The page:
The survey also found that more than four in every five Canadians feel a sense of belonging to their country, while 73 per cent feel attachment to their local community. Moreover, Canadians who have a stronger sense of belonging hold more positive views of democracy than those with weaker attachment. They are also more likely to trust our democratic institutions and actors, they are more engaged in democratic and community activities, and they are more likely to believe that their actions can make a difference. In fact, when measured across twenty-five indicators of the strength of Canada’s democratic culture, the average increase is 17 percentage points compared to those with a weak sense of belonging.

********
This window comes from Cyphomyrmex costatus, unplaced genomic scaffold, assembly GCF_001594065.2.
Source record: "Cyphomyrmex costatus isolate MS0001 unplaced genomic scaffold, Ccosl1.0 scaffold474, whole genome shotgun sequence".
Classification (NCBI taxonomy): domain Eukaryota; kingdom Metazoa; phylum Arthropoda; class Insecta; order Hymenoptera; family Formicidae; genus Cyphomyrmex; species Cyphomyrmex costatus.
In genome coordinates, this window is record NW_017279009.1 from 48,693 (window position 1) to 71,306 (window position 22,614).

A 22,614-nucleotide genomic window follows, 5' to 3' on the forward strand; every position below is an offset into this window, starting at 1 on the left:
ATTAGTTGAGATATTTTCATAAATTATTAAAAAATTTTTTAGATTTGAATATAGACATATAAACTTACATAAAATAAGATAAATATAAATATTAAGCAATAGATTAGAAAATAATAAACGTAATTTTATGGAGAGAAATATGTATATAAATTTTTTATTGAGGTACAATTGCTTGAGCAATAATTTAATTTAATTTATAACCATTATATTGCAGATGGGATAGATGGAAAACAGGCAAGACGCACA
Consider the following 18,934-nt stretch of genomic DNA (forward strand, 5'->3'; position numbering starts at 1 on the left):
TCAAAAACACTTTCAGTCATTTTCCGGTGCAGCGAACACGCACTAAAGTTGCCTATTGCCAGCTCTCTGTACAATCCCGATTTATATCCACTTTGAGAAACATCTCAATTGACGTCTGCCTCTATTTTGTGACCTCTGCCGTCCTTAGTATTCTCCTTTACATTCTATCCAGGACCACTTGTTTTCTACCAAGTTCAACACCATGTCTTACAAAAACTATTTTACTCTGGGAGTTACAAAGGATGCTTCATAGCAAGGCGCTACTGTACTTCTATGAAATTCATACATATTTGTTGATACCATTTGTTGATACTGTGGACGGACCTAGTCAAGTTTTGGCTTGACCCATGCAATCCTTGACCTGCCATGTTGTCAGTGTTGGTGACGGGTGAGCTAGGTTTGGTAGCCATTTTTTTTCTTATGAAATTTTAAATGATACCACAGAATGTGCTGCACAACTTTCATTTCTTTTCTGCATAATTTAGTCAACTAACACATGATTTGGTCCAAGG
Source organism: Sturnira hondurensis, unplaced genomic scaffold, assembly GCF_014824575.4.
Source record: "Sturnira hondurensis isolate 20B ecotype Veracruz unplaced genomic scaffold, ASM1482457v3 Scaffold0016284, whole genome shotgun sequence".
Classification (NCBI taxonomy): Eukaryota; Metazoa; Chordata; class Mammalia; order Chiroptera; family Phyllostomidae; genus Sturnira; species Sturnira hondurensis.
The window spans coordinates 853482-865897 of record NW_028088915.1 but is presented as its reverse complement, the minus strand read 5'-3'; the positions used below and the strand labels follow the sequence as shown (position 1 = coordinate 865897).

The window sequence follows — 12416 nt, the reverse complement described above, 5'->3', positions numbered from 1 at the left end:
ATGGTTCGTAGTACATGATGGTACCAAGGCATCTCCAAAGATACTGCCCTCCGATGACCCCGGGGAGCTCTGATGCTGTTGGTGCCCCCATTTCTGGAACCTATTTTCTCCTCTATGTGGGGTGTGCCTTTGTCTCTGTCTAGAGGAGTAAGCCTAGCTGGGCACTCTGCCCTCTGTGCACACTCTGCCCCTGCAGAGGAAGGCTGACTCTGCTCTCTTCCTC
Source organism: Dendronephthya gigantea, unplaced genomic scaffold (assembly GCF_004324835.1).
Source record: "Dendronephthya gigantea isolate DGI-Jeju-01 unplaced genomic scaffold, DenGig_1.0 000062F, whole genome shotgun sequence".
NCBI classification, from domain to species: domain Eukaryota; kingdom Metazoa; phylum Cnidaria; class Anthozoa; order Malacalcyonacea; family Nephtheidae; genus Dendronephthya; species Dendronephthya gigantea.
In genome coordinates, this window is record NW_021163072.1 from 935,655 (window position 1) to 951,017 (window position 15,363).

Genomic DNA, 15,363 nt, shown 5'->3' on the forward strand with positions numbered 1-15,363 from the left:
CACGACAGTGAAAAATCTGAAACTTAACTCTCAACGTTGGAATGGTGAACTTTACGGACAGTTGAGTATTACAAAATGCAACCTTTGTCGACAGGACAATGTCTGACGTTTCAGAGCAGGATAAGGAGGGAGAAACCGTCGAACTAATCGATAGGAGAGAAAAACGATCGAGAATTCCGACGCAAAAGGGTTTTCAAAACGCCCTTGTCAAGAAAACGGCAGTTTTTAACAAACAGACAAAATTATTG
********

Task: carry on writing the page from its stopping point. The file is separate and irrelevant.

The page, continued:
What’s going on? It’s possible to speculate that feelings of belonging nourish a sense that “we’re all in this together.” From here, the link to democracy is not that tenuous; having a sense of belonging forges relationships that can be activated and re-activated when problems arise that require neighbours, friends or colleagues to work together to find solutions.  SFU’s Centre for Dialogue is not alone in seeing the link. As stated by the Centre for Public Impact in its Finding Legitimacy initiative:

Belonging to our communities and seeing that we can all contribute to and gain from them not only enhances the legitimacy of governments but can also increase our understanding of others.

Belonging Matters Most at a Local Community Level